The DNAinfo archives brought to you by WNYC.
Read the press release here.

Wicker Park Landmark District Project Halted, For Now

 2117-19 W. LeMoyne St. in Wicker Park.
2117-19 W. LeMoyne St .
View Full Caption

CITY HALL — A proposed development in a landmark district of Wicker Park won't be moving forward — for now — after some members of Chicago's landmarks commission heard arguments for and passionate pleas against the plan in City Hall Thursday afternoon.

The question is whether an empty lot — or a side yard, depending on who you ask — next to a 1890s-era greystone in the 2100 block of West LeMoyne Street is available for home development or deserves protection as an open green space.

After hearing statements from the developer as well as those who vehemently oppose the proposition, including Ald. Scott Waguespack (32nd) and a neighborhood group, the permit review committee of the city's landmarks commission opted not to approve LeMoyne Acquisitions' plan, voting 2-2.

Due to the tie vote, it's "essentially a no decision," said Pete Strazzabosco, a spokesman for the city's Department of Buildings. The project hasn't been killed, but it's a change from the permit review committee's earlier decision to recommend that the project move forward with conditions.

The proposal from applicant Todd Mullen of LeMoyne Acquisitions and architect John Hanna includes building a 2-½ story home on 2117 W. LeMoyne St., the most contentious part, as well as the less controversial idea of converting a multi-family home next door at 2119 W. LeMoyne to a single-family home. More details of the plan can be viewed online here.

“These are in fact two separate lots," Mark Kupiec, the attorney representing LeMoyne Acquistions, said to the committee before the vote.

The properties do have separate tax identification numbers in the Cook County Assessor's Office records, and Kupiec has argued it's fair game to develop upon both lots. Currently, 2117 W. LeMoyne St. is classified as a "residential garage" in assessor's records, while the neighboring property is classified as a multi-unit apartment.

One of the Wicker Park Committee's central arguments for why the empty space deserves protection is a  wall on the east side of the greystone facing the yard, which the neighborhood group argued is comprised of "face brick construction with ornate masonry," and meant to be a visible feature.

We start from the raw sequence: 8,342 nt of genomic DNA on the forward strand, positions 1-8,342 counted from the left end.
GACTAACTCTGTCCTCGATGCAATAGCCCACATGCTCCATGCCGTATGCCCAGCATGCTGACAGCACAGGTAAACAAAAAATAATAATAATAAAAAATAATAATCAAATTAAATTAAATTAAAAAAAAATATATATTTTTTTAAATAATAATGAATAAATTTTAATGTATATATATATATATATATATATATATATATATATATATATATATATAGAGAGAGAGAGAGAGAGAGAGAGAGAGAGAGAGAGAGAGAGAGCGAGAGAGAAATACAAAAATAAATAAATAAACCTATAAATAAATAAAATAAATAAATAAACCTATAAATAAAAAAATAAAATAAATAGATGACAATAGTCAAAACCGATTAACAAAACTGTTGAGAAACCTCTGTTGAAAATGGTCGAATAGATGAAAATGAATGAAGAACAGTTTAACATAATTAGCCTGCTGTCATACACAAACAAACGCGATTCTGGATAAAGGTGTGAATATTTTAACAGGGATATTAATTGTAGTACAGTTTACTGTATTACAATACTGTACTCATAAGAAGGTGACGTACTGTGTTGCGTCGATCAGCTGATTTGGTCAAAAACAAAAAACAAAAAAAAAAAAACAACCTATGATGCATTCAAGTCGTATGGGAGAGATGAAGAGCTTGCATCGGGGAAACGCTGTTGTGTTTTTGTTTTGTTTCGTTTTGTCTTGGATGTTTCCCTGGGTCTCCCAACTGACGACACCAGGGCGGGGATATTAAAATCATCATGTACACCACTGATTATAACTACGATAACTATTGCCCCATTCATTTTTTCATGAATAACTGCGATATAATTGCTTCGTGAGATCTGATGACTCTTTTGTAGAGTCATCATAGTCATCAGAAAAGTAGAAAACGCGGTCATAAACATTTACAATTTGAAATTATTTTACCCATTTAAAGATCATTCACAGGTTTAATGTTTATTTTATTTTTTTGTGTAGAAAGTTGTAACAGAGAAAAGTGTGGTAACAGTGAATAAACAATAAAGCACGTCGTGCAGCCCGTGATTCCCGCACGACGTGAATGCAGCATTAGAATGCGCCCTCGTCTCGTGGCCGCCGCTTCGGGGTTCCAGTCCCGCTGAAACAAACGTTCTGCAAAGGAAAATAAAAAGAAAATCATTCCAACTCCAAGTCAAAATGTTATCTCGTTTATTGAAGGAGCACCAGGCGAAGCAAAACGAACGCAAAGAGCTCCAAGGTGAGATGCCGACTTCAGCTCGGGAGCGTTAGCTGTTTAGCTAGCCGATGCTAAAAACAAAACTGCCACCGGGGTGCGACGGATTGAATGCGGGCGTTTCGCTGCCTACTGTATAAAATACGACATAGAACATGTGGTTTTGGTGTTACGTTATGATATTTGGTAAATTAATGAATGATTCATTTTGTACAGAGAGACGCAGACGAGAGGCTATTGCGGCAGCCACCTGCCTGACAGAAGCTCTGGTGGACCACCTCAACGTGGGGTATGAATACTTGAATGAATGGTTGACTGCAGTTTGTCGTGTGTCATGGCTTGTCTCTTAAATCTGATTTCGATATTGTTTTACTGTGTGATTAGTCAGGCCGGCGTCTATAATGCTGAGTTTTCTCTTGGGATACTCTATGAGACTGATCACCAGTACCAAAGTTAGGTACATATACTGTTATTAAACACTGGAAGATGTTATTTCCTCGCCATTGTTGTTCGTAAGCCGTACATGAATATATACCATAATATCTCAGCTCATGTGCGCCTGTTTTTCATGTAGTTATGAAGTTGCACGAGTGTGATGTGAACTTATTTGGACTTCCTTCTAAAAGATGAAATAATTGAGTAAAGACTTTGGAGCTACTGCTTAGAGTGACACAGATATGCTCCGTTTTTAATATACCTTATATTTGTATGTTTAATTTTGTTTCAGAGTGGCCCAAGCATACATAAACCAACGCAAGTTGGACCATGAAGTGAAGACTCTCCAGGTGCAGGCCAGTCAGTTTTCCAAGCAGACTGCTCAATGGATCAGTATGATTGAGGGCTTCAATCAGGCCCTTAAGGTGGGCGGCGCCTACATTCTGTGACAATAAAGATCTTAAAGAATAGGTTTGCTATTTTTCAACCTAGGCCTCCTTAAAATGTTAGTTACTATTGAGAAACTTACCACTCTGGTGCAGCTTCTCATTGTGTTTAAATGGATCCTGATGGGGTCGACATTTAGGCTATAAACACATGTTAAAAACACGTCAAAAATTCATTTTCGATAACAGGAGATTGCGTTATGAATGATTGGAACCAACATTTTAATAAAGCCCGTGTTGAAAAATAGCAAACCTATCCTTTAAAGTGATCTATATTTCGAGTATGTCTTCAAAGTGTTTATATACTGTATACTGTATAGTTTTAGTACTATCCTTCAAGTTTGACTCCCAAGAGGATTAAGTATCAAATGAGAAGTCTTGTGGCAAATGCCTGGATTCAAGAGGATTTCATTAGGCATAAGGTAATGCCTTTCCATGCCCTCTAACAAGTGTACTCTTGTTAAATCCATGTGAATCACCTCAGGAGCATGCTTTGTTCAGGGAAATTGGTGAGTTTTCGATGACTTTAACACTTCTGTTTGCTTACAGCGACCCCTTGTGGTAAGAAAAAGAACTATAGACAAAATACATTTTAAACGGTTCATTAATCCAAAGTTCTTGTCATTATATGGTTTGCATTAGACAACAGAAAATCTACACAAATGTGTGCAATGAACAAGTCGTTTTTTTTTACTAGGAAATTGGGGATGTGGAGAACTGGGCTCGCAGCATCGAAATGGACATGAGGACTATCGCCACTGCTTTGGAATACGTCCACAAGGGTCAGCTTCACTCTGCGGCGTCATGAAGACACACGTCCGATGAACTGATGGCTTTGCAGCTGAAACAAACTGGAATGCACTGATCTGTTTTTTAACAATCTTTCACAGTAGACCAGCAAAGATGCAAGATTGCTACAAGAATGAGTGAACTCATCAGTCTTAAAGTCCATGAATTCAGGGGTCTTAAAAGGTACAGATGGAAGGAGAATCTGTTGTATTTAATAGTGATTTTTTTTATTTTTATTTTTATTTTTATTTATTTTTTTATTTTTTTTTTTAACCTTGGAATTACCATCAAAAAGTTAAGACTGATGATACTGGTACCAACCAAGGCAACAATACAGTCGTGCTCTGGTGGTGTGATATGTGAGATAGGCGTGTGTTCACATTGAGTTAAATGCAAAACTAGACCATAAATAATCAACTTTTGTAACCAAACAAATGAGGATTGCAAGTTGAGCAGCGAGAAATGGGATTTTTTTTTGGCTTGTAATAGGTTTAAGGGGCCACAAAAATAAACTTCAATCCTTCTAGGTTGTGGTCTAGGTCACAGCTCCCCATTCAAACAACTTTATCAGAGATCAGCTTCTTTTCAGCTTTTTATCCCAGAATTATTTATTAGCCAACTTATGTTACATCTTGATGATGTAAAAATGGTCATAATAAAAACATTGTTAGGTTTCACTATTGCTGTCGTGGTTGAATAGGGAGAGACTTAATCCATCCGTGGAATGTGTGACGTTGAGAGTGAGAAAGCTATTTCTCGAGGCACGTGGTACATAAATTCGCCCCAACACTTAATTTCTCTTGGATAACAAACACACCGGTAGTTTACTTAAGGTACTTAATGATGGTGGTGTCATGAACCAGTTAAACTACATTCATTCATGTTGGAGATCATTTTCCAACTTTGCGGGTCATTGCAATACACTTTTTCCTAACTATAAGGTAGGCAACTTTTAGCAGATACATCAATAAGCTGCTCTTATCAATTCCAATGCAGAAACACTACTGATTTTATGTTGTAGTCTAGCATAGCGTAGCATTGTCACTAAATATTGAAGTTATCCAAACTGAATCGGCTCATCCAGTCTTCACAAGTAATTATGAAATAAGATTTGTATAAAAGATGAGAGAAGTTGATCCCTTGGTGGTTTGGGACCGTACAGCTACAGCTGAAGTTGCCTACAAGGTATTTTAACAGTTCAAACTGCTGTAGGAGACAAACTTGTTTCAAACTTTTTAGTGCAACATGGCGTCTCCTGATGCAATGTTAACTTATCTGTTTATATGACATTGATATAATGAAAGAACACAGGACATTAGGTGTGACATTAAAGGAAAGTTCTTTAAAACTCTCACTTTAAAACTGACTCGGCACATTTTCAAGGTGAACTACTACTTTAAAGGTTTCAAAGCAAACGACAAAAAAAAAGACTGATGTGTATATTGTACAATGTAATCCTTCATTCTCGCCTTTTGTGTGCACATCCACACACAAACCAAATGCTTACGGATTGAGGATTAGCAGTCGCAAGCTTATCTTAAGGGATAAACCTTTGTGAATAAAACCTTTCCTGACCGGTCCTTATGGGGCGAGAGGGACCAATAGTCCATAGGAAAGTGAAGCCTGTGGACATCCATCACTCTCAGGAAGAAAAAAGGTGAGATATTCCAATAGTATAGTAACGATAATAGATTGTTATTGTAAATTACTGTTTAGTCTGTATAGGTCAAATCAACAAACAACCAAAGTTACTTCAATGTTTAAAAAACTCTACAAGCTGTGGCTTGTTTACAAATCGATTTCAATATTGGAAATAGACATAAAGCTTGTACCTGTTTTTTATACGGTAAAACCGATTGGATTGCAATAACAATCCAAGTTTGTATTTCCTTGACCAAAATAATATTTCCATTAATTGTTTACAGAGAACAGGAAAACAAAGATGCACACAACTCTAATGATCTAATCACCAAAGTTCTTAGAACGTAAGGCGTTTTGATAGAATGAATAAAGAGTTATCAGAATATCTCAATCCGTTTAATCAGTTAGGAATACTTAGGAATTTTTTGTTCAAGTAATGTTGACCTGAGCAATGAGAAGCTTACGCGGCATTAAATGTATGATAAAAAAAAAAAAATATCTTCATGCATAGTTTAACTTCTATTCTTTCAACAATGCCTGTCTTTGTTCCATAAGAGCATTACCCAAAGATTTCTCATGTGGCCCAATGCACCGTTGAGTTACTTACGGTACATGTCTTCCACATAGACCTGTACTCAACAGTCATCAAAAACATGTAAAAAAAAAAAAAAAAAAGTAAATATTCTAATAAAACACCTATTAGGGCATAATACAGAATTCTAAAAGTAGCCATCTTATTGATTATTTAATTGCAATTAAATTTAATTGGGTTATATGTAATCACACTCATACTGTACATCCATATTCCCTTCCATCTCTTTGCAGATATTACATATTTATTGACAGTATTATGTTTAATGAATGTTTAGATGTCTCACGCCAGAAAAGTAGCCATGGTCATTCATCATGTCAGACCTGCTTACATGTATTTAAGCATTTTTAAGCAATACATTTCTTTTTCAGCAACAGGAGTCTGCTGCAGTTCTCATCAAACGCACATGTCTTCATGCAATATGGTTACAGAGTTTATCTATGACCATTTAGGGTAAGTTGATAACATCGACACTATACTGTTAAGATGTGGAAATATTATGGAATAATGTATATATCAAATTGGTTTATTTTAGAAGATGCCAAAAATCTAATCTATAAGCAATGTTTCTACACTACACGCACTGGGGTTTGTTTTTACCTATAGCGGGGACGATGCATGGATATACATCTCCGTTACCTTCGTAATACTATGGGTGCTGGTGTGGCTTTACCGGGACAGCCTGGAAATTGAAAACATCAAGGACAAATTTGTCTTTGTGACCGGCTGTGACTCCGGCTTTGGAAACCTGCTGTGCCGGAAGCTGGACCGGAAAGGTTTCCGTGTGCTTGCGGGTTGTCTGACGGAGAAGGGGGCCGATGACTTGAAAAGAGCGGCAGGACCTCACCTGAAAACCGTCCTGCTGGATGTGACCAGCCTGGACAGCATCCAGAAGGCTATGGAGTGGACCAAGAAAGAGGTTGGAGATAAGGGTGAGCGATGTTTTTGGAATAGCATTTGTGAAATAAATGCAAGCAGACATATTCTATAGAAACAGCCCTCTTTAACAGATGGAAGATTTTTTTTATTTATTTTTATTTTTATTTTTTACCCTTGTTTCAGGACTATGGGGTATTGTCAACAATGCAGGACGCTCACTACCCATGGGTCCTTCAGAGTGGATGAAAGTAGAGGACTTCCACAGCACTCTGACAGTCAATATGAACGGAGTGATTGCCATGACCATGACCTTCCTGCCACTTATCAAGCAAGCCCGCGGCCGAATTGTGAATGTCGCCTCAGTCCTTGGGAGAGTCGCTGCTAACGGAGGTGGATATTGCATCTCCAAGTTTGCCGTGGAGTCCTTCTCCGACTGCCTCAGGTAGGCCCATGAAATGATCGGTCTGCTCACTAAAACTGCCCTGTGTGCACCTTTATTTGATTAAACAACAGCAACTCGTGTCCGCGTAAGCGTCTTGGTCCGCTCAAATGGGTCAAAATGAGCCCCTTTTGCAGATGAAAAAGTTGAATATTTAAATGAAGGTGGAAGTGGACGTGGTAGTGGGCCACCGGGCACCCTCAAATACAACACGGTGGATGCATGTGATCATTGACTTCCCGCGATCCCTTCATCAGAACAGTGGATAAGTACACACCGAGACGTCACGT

"No builder spends money on facades that they don’t expect to be seen," Wicker Park Committee member Dina Petrakis said at City Hall. "...It did not get built to be hidden. Period."

Members of the Wicker Park Committee's preservation and development committee voted unanimously against the project in January.

Another argument heard from Waguespack, who said he thinks the lot deserves protection as a "landscape feature," was that residents can be hard pressed to find empty areas in certain parts of Wicker Park.

“Within these streets there’s very little open space," Waguespack said before the vote. "And I think that's part of the reason why the community looks to these type of properties, these side lots, as very important to the overall character of the neighborhood.”

Before voting "no" on the plan, landmarks commissioner and former 48th Ward alderman Mary Ann Smith drew on the memory of her childhood home off Milwaukee Avenue.

"There were rows of two flats, the old-fashioned Chicago two flats, with an empty lot between each one," Smith said. "And it was paradise — paradise living there because trees had room to grow and children had room to grow."

Smith said she believed that 2117-19 W. LeMoyne St was intended to be a single lot with a side yard.

The next step is for LeMoyne Acquisitions, which owns both the greystone at 2119 W. LeMoyne and the empty property at 2117 W. LeMoyne St., to represent to landmark staff at a later date.

Kupiec said he and his clients plan to "digest" what was said at the meeting.

"Then we'll plan that next course of action," he said.

Petrakis said she's "ecstatic" with the vote, even if it's a temporary stay on the project.

"It’s a heck of a lot better than them going ahead with it," she said, though she admitted, "I don’t know what’s coming next."